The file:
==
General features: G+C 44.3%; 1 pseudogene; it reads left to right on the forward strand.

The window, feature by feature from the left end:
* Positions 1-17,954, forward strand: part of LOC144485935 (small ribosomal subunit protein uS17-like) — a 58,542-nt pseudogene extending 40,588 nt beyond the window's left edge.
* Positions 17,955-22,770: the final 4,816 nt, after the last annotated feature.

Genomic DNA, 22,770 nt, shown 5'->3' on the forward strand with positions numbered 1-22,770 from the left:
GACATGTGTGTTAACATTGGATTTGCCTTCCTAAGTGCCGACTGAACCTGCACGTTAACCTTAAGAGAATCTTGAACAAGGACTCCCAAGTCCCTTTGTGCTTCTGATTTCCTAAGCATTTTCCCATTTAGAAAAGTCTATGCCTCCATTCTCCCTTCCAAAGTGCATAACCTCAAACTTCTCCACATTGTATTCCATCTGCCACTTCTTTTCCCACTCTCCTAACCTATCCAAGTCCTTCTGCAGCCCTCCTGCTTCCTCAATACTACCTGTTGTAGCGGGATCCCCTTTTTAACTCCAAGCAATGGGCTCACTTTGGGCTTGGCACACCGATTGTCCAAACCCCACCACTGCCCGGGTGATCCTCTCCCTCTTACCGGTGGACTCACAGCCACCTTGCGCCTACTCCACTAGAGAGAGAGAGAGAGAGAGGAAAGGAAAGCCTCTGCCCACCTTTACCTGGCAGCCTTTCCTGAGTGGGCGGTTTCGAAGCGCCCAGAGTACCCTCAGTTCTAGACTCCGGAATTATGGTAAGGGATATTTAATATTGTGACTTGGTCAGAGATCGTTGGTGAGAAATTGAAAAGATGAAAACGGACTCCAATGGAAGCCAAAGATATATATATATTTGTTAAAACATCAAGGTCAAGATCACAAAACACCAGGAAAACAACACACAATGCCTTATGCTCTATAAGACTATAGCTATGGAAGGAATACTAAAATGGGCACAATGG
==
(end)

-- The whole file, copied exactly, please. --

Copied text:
General features: G+C 44.3%; 1 pseudogene; it reads left to right on the forward strand.

The window, feature by feature from the left end:
* Positions 1-17,954, forward strand: part of LOC144485935 (small ribosomal subunit protein uS17-like) — a 58,542-nt pseudogene extending 40,588 nt beyond the window's left edge.
* Positions 17,955-22,770: the final 4,816 nt, after the last annotated feature.

Genomic DNA, 22,770 nt, shown 5'->3' on the forward strand with positions numbered 1-22,770 from the left:
GACATGTGTGTTAACATTGGATTTGCCTTCCTAAGTGCCGACTGAACCTGCACGTTAACCTTAAGAGAATCTTGAACAAGGACTCCCAAGTCCCTTTGTGCTTCTGATTTCCTAAGCATTTTCCCATTTAGAAAAGTCTATGCCTCCATTCTCCCTTCCAAAGTGCATAACCTCAAACTTCTCCACATTGTATTCCATCTGCCACTTCTTTTCCCACTCTCCTAACCTATCCAAGTCCTTCTGCAGCCCTCCTGCTTCCTCAATACTACCTGTTGTAGCGGGATCCCCTTTTTAACTCCAAGCAATGGGCTCACTTTGGGCTTGGCACACCGATTGTCCAAACCCCACCACTGCCCGGGTGATCCTCTCCCTCTTACCGGTGGACTCACAGCCACCTTGCGCCTACTCCACTAGAGAGAGAGAGAGAGAGAGGAAAGGAAAGCCTCTGCCCACCTTTACCTGGCAGCCTTTCCTGAGTGGGCGGTTTCGAAGCGCCCAGAGTACCCTCAGTTCTAGACTCCGGAATTATGGTAAGGGATATTTAATATTGTGACTTGGTCAGAGATCGTTGGTGAGAAATTGAAAAGATGAAAACGGACTCCAATGGAAGCCAAAGATATATATATATTTGTTAAAACATCAAGGTCAAGATCACAAAACACCAGGAAAACAACACACAATGCCTTATGCTCTATAAGACTATAGCTATGGAAGGAATACTAAAATGGGCACAATGG